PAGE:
The human teeth were cleaned and selected by a dentist (10 years experience), who examined the labial surfaces of the teeth under natural light. A total of 14 teeth without signs of ETW (sound), and 9 teeth with the typical signs of early ETW (silky, glossy, smooth enamel on the labial surface) were selected. Figure 1 illustrates the labial surfaces of teeth from both groups (S – originally sound teeth; E – teeth that already presented typical signs of early ETW). A section of the labial incisal half of the teeth was selected and embedded in acrylic resin (Paladur, Heraeus Kulzer GmbH, Hanau, Germany), leaving a window of native enamel. The surface area of this exposed enamel window was measured in all specimens. For that, images of the enamel surfaces were obtained using a light microscope (Leica, M420) at 12.5x magnification, connected to a camera (Leica, DFC495). Using the software program IM500, the contour of the exposed enamel window was traced and the surface area of each specimen was calculated (mean area of 6.69 ± 2.30 mm2, neglecting the natural curvature of the teeth).

Fig. 1

Photographs of an originally sound tooth (S) and a tooth that originally presented ETW (E)

Experimental procedure and measurements

Initial enamel surface reflection intensity (SRI0) was measured on all specimens. The specimens were then exposed to a 4-min erosive challenge (7.5 ml of 1 % citric acid; pH = 3.6; 25 °C; shaking at 70 rpm), rinsed with deionized water (10 s), dried with oil-free air (5 s), and taken for another SRI measurement (SRI1). The citric acid used for erosion was reserved for later calcium analysis. A total of 6 consecutive erosive challenges were carried out (total of 24 min erosion), and after each erosion, SRI measurements (SRIi) and calcium analyses were made.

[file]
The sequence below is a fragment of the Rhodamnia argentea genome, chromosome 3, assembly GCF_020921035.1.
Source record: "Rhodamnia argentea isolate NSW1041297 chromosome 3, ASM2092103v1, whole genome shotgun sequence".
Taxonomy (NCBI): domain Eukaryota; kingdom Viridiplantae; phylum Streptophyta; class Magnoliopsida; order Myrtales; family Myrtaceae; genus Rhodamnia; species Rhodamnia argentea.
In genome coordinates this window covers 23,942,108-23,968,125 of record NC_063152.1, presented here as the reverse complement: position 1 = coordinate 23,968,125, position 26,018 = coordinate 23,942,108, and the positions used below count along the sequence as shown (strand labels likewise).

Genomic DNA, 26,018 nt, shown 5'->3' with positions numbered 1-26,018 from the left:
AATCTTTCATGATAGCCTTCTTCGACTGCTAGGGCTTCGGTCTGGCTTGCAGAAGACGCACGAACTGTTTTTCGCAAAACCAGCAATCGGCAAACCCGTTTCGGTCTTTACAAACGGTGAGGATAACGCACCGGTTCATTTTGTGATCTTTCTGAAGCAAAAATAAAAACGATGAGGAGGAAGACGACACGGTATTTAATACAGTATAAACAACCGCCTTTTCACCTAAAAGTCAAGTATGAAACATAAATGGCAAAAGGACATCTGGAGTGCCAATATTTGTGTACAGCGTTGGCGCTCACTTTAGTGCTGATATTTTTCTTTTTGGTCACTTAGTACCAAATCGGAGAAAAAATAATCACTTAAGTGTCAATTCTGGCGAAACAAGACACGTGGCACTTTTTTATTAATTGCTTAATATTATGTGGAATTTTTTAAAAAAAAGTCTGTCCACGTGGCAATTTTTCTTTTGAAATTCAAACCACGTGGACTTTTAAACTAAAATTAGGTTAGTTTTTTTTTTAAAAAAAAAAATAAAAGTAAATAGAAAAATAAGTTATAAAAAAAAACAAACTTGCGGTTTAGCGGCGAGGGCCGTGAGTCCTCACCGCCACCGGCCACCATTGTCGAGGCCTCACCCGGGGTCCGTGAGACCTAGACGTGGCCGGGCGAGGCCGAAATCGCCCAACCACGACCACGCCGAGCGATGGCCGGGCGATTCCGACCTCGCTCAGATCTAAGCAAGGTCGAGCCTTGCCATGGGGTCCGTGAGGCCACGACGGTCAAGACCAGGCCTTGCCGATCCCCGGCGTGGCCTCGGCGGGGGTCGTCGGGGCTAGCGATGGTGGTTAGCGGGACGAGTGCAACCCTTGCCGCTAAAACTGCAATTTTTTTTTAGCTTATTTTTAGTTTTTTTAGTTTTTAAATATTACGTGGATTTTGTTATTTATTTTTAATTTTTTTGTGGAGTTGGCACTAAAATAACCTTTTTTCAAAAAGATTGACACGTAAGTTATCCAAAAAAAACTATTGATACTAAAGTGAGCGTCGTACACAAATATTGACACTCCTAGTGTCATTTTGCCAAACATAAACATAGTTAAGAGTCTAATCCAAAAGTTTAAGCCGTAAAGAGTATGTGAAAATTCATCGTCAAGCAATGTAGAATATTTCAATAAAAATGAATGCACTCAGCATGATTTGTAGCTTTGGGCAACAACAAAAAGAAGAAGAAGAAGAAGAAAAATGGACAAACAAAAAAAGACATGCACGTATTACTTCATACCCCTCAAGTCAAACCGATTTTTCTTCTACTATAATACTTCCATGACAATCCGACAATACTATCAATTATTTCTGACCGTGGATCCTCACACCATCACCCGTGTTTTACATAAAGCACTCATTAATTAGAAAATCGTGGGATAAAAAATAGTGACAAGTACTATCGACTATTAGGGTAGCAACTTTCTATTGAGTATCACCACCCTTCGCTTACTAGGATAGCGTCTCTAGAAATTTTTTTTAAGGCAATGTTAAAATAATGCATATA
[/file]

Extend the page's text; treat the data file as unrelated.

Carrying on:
All SRI measurements were carried out using a prototype pen-size optical reflectometer [8]. For the measurements, the optical reflectometer was connected to a computer running a specific software that registers the point of highest reflection intensity, which is expressed as a SRI value. This SRI value is dimensionless, to which we attribute the unit erf (enamel reflection factor). In practical terms, higher SRI values represent smoother surfaces with greater reflection intensity [9, 10]. For statistical analyses, we considered the initial SRI values (SRI0), and the relative SRI (rSRI) after the erosive challenges. The latter was calculated using the formula rSRIi = (SRIi/SRI0 * 100), where SRIi is the value after the ith erosive challenge (i = 1, 2, 3…6).

The calcium released into the citric acid was determined using an atomic absorption spectrometer with acetylene-air flame (AAnalyst 400, Perkin Elmer Analytical Instruments, USA). Standards of known calcium concentration were used to calibrate the instrument and obtain a working curve. Lanthanum nitrate was added to the citric acid and to the standards (final concentration 0.5 % w/v) to eliminate interference from phosphate ions. The amount of calcium released to the citric acid was measured and then normalized to the area of the enamel surface exposed to the acid (μmol/mm2).

To illustrate the effect of the acid on the enamel, scanning electron microscopy was carried out on two extra teeth (one sound and one with ETW), which underwent the same experimental procedure described previously. We took SEM stereo-pair images from the enamel surfaces. The stereo-pair images “a” and “b” are from the exact same surface: image “a” is before tilting, image “b” was taken after 15° tilting. Each stereo-pair were made from the same sound tooth (before and after the erosive challenges), or from the same tooth originally with ETW (before and after the erosive challenges). Magnification used was 300×, at 10 KV (JSM-6010PLUS/LV SEM, JEOL, Tokyo, Japan).

Statistical analyses

The following null hypotheses were tested:

  1. 1.

    There is no difference in SRI0 between originally sound teeth and those presenting ETW;

  2. 2.

    There is no difference in total rSRI between originally sound teeth and those presenting ETW;

  3. 3.

    There is no difference in total calcium released between originally sound teeth and those presenting ETW.